IV. Visit by Mr. Yasuhisa Shiozaki, Senior Vice-Minister for Foreign Affairs, to South Africa and Hong Kong
Mr. Taniguchi: Similarly, Mr. Yasuhisa Shiozaki, Senior Vice-Minister for Foreign Affairs, is scheduled to visit the Republic of South Africa to join the 8th Japan-South Africa Partnership Forum taking place in Pretoria in South Africa. He is going to be in South Africa from 5 to 7 July. On his way to South Africa, he is also visiting Hong Kong to meet the representatives of the Hong Kong Special Administrative Region.
V. Visit by Dr. Kiyohiko Toyama, Vice-Minister (Parliamentary) for Foreign Affairs, to Laos and Sri Lanka
Mr. Taniguchi: Also, there is another announcement about the visit of Dr. Kiyohiko Toyama, Vice-Minister (Parliamentary) for Foreign Affairs. He will visit the Lao People's Democratic Republic and the Democratic Socialist Republic of Sri Lanka from 1 to 8 July.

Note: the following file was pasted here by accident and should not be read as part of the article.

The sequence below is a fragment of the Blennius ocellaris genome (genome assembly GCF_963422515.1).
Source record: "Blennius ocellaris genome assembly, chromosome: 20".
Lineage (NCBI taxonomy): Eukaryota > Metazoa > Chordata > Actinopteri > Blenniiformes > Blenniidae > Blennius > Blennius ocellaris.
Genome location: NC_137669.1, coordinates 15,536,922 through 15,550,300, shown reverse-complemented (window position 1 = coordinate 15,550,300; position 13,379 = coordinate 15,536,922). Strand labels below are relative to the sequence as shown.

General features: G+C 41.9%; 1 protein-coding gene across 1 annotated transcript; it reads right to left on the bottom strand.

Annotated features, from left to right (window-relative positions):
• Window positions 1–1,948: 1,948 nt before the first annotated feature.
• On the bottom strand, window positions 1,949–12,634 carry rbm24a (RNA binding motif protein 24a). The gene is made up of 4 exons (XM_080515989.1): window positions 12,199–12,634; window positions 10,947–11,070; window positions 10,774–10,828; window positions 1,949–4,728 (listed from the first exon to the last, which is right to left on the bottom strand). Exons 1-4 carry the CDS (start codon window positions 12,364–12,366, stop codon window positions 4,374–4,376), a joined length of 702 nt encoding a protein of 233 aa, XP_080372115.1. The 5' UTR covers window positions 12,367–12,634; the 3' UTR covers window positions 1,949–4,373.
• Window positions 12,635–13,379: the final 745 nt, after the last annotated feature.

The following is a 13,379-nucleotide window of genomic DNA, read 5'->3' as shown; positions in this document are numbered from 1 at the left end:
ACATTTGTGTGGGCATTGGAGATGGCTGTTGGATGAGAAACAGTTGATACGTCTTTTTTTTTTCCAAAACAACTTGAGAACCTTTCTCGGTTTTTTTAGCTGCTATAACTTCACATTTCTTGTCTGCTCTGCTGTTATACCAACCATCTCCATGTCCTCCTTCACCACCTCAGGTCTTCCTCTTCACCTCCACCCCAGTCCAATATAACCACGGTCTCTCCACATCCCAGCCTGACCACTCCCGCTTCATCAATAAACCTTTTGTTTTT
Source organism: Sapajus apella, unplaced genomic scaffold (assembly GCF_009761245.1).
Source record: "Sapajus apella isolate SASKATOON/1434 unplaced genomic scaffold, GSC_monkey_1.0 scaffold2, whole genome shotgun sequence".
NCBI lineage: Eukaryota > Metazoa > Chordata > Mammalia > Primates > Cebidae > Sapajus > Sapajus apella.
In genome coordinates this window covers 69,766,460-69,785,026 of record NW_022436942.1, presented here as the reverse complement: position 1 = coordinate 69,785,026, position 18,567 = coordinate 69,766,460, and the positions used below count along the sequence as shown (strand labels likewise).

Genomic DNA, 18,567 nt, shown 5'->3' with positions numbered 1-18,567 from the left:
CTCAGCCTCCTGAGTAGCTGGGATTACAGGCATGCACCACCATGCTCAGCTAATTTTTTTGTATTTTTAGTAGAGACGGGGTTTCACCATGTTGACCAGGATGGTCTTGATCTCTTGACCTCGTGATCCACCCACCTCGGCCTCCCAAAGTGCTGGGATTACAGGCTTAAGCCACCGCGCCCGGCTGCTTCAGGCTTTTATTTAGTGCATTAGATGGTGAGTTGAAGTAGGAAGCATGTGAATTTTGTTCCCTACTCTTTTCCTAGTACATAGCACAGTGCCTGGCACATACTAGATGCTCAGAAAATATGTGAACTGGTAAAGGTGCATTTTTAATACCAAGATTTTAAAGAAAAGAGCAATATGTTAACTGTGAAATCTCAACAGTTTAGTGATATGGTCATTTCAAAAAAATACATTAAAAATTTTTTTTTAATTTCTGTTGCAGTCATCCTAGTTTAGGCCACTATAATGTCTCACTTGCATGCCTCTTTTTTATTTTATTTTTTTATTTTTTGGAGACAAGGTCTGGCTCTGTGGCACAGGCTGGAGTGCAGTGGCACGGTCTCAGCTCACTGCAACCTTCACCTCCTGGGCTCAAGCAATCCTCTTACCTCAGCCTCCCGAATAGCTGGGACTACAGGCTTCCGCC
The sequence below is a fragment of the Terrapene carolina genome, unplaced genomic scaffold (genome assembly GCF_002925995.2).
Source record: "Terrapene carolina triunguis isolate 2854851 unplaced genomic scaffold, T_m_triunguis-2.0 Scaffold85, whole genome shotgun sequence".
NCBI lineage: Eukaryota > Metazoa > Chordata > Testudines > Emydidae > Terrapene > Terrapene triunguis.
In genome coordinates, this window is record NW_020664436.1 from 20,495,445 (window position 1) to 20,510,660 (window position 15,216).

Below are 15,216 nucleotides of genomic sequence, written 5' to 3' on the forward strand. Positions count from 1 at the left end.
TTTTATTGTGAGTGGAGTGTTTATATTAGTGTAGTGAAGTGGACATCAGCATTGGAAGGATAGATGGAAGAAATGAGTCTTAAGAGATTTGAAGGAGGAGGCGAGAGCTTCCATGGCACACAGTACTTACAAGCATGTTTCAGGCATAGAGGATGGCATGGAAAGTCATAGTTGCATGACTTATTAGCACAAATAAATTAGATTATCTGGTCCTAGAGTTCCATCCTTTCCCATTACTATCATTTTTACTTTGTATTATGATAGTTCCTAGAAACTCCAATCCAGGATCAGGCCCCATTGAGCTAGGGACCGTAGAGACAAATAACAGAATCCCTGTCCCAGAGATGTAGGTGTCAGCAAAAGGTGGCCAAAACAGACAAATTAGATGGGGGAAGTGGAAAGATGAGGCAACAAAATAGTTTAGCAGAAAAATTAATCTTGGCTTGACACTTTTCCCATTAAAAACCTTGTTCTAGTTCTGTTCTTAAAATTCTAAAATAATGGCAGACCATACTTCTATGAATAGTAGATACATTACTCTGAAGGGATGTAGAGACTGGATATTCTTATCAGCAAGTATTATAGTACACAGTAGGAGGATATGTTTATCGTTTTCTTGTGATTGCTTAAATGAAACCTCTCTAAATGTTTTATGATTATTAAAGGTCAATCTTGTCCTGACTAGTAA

As you know the diplomatic schedule has been very much hectic after the end of the Diet session. Those are the announcements about the visits of the senior members of the Ministry of Foreign Affairs.
Mr. Taniguchi: The next one is about Mr. Pascal Lamy, Director-General of the World Trade Organization (WTO), who is going to come to Japan on the invitation of the Japanese Government on 5 and 6 July. During his stay, the Director-General is going to meet Prime Minister Junichiro Koizumi, Minister for Foreign Affairs Taro Aso and others. The purpose needless to say is to exchange views on the Doha Round negotiations.
Mr. Taniguchi: There was a ceremony to start a project for the construction of a diesel power station in Samawah, Iraq on 28 June. This is or will shortly be available on the website so I will skip this as well.